Sure, but I'm 53 years old now and with all the downsizing we have become more like an outpatient surgery center, M-F, Weekends & holidays off, very little call, after over 35 yrs in the nursing profession, I feel I've earned this position finally. I've checked with our union, and I can have whoever is in charge/supervising sign that I have informed them of my concerns and therefore if they order me to take the patient load they will go down with me. I haven't given them the alternative of a mandatory cross-train according to any other nurse who has never worked in our facility. I'm currently exploring other options, too, legal nursing, maybe leave OR nursing altogether--there are usually some kind of options-just a matter of one I think I can live with. Thanks for the empathy--I (and others) have also stated that OR nurses usually to not float out-but the times they are a changing.
  5. by   KattSRN
    hi ! i know this thread is already old..but i would like to give an update to anyone that is interested, anyways just want to say that I have graduated last December, took the NCLEX and passed !! :smiletea2: on April 2 and I have an interview with the OR nurse manager today...yipee
    Thanks again everyone for the advice....:spin:
  6. by   crawlyberry
    Hi...I am also a student and interested in OR nursing. I am 4'11 and have been told by my instructors that my height might be an issue in the OR. Has anyone experienced this?
  7. by   inspir8tion
    Congratulations!!!

    Quote from KattSRN
    hi ! i know this thread is already old..but i would like to give an update to anyone that is interested, anyways just want to say that I have graduated last December, took the NCLEX and passed !! :smiletea2: on April 2 and I have an interview with the OR nurse manager today...yipee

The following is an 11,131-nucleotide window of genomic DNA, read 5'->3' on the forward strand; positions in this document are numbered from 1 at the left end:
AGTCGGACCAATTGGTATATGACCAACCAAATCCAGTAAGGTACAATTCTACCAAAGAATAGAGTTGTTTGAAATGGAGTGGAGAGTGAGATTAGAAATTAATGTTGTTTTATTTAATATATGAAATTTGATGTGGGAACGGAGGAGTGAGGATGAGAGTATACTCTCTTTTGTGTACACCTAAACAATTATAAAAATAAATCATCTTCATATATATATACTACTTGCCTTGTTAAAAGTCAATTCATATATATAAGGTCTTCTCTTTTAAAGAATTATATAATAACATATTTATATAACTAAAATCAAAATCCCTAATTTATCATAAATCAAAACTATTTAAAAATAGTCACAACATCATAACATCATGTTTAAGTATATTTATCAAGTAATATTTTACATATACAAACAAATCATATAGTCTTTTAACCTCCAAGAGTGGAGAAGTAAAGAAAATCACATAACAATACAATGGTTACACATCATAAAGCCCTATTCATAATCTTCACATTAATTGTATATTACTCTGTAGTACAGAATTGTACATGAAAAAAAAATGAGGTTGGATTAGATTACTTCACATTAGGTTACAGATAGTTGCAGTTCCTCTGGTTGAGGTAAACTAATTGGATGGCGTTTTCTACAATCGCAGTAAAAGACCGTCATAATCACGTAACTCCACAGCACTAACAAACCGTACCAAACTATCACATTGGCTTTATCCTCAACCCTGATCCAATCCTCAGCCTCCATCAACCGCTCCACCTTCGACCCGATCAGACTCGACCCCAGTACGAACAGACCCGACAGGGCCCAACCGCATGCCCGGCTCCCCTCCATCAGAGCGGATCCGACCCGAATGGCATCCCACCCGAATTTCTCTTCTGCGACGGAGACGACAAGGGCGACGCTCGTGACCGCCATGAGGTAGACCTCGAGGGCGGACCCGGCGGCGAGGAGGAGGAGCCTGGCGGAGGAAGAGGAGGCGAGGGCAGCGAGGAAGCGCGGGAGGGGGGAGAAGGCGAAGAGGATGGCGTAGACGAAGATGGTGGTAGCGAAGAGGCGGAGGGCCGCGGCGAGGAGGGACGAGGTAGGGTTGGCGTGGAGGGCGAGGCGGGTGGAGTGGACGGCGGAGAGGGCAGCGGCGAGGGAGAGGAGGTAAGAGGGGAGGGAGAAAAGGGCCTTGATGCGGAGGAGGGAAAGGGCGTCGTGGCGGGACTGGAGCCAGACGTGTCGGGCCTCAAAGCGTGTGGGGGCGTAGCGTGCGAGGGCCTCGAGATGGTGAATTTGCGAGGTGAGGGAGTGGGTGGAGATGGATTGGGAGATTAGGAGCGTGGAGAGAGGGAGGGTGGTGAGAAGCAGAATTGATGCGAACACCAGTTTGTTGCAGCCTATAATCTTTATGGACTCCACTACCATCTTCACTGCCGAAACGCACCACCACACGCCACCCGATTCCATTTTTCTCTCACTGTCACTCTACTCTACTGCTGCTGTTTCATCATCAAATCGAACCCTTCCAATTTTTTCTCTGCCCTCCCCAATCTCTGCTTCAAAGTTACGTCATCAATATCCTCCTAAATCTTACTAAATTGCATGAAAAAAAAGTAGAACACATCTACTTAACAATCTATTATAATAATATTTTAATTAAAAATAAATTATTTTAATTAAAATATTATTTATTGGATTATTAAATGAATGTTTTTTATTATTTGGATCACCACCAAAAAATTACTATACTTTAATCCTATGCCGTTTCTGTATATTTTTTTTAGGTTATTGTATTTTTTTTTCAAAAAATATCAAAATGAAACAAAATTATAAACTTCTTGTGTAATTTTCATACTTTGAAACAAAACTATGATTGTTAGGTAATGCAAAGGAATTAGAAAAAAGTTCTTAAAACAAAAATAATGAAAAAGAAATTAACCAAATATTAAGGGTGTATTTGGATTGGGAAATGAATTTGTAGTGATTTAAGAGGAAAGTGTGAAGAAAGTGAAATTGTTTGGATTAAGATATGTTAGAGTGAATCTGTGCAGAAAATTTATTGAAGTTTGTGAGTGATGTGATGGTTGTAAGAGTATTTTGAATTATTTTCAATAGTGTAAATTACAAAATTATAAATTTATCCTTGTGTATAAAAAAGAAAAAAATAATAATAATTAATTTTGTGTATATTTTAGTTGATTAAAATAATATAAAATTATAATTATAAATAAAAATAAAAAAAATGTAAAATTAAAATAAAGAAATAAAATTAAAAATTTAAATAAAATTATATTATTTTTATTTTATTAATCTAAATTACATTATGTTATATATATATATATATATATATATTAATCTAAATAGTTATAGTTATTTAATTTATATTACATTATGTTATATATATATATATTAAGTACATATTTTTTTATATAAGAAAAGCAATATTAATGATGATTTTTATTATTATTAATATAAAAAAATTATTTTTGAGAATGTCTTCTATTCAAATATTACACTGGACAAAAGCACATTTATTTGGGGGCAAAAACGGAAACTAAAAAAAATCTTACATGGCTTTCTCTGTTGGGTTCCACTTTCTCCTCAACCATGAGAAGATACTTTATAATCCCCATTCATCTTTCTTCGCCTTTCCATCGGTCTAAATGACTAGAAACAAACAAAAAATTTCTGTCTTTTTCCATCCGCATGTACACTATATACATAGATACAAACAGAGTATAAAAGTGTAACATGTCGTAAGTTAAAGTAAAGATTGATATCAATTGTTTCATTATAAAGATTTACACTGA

Thanks again everyone for the advice....:spin:
  8. by   RN60453
    Congrats on your accomplishment, I know what a relief it must be, I just graduated in Dec of 06 myself. I like you heard from many people to get floor experience first before going into the OR, and I obviously did not listen. I took an OR externship a year before graduating and found that most of the technical nursing skills I learned in school (ie ng suction) did not pertain to much of what I have to do now but the critical thinking and multitasking is very important. If you KNOW you don't like floor nursing the OR is for you, just go into it. I feel bad for the person that got pulled to a med-surg floor, but from what I've seen that's pretty rare. Good luck
  9. by   RN60453
    Hi Crawlyberry

    I'm only 5'1" and yes some parts of the OR can be challenging, but growing up being short, I've learned to adapt to my height. Just make sure there are steps available for you if you scrub There are actually quite a few nurses that I work with now that are shorter than me and seem to have no problem.
    Last edit by RN60453 on May 5, '07
  10. by   KattSRN
    hi thanks everyone for the congratulations. Anyway, I got a call back for the OR position and they offered me the position..yipeeee..! I start orienting most likely mid june or july. Can't believe that there were only 2 positions open and they picked me. I'm very very excited...

    By the way I am also 5'1, does anyone any "comfy" shoes that will also add height? hhehe sorry I know it's a silly question. thanks.:spin:

close